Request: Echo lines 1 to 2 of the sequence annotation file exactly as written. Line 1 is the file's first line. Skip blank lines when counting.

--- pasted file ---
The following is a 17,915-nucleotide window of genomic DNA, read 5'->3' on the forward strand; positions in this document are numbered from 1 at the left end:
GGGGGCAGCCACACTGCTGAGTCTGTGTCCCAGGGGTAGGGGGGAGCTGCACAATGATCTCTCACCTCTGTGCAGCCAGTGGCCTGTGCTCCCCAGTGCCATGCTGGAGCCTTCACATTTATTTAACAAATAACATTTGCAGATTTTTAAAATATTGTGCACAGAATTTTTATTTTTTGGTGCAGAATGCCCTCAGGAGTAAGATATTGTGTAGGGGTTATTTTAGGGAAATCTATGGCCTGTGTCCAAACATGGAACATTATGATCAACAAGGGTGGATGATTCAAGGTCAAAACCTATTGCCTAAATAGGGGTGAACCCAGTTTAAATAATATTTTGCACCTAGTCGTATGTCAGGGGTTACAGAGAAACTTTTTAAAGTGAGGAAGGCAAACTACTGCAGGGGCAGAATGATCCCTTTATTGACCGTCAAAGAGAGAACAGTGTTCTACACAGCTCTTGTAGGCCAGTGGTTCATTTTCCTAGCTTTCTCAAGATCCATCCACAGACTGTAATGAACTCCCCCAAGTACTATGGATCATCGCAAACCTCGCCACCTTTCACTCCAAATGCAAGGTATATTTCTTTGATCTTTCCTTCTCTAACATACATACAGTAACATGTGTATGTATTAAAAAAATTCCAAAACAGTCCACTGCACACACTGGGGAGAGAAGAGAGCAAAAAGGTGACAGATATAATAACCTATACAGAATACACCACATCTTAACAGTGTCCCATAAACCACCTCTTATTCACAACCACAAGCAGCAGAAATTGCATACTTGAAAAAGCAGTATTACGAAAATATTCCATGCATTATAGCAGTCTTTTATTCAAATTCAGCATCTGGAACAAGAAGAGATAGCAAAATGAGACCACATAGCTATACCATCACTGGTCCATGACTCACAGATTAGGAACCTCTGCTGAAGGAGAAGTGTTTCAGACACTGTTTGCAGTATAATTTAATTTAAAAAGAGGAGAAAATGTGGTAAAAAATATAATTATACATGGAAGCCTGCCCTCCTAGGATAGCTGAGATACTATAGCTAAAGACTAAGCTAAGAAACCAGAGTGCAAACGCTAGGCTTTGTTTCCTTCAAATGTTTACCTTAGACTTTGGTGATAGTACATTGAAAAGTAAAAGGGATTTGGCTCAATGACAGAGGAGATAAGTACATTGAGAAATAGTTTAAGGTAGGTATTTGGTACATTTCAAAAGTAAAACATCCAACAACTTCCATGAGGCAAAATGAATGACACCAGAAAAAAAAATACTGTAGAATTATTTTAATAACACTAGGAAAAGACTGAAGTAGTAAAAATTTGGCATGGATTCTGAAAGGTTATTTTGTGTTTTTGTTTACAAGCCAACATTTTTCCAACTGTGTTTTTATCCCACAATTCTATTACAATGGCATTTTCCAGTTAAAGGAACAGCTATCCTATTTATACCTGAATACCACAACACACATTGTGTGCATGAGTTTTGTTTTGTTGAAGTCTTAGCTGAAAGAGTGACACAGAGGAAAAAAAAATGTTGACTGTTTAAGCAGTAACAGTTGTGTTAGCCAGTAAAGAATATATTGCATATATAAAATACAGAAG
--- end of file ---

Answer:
The following is a 17,915-nucleotide window of genomic DNA, read 5'->3' on the forward strand; positions in this document are numbered from 1 at the left end:
GGGGGCAGCCACACTGCTGAGTCTGTGTCCCAGGGGTAGGGGGGAGCTGCACAATGATCTCTCACCTCTGTGCAGCCAGTGGCCTGTGCTCCCCAGTGCCATGCTGGAGCCTTCACATTTATTTAACAAATAACATTTGCAGATTTTTAAAATATTGTGCACAGAATTTTTATTTTTTGGTGCAGAATGCCCTCAGGAGTAAGATATTGTGTAGGGGTTATTTTAGGGAAATCTATGGCCTGTGTCCAAACATGGAACATTATGATCAACAAGGGTGGATGATTCAAGGTCAAAACCTATTGCCTAAATAGGGGTGAACCCAGTTTAAATAATATTTTGCACCTAGTCGTATGTCAGGGGTTACAGAGAAACTTTTTAAAGTGAGGAAGGCAAACTACTGCAGGGGCAGAATGATCCCTTTATTGACCGTCAAAGAGAGAACAGTGTTCTACACAGCTCTTGTAGGCCAGTGGTTCATTTTCCTAGCTTTCTCAAGATCCATCCACAGACTGTAATGAACTCCCCCAAGTACTATGGATCATCGCAAACCTCGCCACCTTTCACTCCAAATGCAAGGTATATTTCTTTGATCTTTCCTTCTCTAACATACATACAGTAACATGTGTATGTATTAAAAAAATTCCAAAACAGTCCACTGCACACACTGGGGAGAGAAGAGAGCAAAAAGGTGACAGATATAATAACCTATACAGAATACACCACATCTTAACAGTGTCCCATAAACCACCTCTTATTCACAACCACAAGCAGCAGAAATTGCATACTTGAAAAAGCAGTATTACGAAAATATTCCATGCATTATAGCAGTCTTTTATTCAAATTCAGCATCTGGAACAAGAAGAGATAGCAAAATGAGACCACATAGCTATACCATCACTGGTCCATGACTCACAGATTAGGAACCTCTGCTGAAGGAGAAGTGTTTCAGACACTGTTTGCAGTATAATTTAATTTAAAAAGAGGAGAAAATGTGGTAAAAAATATAATTATACATGGAAGCCTGCCCTCCTAGGATAGCTGAGATACTATAGCTAAAGACTAAGCTAAGAAACCAGAGTGCAAACGCTAGGCTTTGTTTCCTTCAAATGTTTACCTTAGACTTTGGTGATAGTACATTGAAAAGTAAAAGGGATTTGGCTCAATGACAGAGGAGATAAGTACATTGAGAAATAGTTTAAGGTAGGTATTTGGTACATTTCAAAAGTAAAACATCCAACAACTTCCATGAGGCAAAATGAATGACACCAGAAAAAAAAATACTGTAGAATTATTTTAATAACACTAGGAAAAGACTGAAGTAGTAAAAATTTGGCATGGATTCTGAAAGGTTATTTTGTGTTTTTGTTTACAAGCCAACATTTTTCCAACTGTGTTTTTATCCCACAATTCTATTACAATGGCATTTTCCAGTTAAAGGAACAGCTATCCTATTTATACCTGAATACCACAACACACATTGTGTGCATGAGTTTTGTTTTGTTGAAGTCTTAGCTGAAAGAGTGACACAGAGGAAAAAAAAATGTTGACTGTTTAAGCAGTAACAGTTGTGTTAGCCAGTAAAGAATATATTGCATATATAAAATACAGAAG